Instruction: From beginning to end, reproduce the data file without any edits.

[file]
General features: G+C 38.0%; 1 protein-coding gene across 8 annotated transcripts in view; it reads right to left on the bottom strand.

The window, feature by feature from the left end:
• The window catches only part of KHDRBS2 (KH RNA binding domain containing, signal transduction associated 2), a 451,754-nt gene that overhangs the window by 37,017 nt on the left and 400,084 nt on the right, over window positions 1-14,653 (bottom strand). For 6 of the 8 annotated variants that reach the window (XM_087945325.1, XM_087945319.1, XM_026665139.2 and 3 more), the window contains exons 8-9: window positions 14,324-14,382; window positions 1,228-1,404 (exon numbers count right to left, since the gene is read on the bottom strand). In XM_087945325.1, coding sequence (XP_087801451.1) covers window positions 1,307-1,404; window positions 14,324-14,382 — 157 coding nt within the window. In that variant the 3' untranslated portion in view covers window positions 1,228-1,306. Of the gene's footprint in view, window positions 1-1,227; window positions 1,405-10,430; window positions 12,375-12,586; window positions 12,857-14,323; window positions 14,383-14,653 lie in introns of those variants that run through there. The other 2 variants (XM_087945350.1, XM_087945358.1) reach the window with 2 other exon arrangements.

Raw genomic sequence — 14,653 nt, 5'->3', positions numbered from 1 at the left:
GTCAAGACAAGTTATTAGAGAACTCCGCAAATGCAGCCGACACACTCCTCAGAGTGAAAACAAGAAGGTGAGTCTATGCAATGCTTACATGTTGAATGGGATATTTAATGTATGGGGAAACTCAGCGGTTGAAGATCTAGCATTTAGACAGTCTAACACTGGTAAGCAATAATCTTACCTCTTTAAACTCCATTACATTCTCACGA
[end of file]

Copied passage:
General features: G+C 38.0%; 1 protein-coding gene across 8 annotated transcripts in view; it reads right to left on the bottom strand.

The window, feature by feature from the left end:
• The window catches only part of KHDRBS2 (KH RNA binding domain containing, signal transduction associated 2), a 451,754-nt gene that overhangs the window by 37,017 nt on the left and 400,084 nt on the right, over window positions 1-14,653 (bottom strand). For 6 of the 8 annotated variants that reach the window (XM_087945325.1, XM_087945319.1, XM_026665139.2 and 3 more), the window contains exons 8-9: window positions 14,324-14,382; window positions 1,228-1,404 (exon numbers count right to left, since the gene is read on the bottom strand). In XM_087945325.1, coding sequence (XP_087801451.1) covers window positions 1,307-1,404; window positions 14,324-14,382 — 157 coding nt within the window. In that variant the 3' untranslated portion in view covers window positions 1,228-1,306. Of the gene's footprint in view, window positions 1-1,227; window positions 1,405-10,430; window positions 12,375-12,586; window positions 12,857-14,323; window positions 14,383-14,653 lie in introns of those variants that run through there. The other 2 variants (XM_087945350.1, XM_087945358.1) reach the window with 2 other exon arrangements.

Raw genomic sequence — 14,653 nt, 5'->3', positions numbered from 1 at the left:
GTCAAGACAAGTTATTAGAGAACTCCGCAAATGCAGCCGACACACTCCTCAGAGTGAAAACAAGAAGGTGAGTCTATGCAATGCTTACATGTTGAATGGGATATTTAATGTATGGGGAAACTCAGCGGTTGAAGATCTAGCATTTAGACAGTCTAACACTGGTAAGCAATAATCTTACCTCTTTAAACTCCATTACATTCTCACGA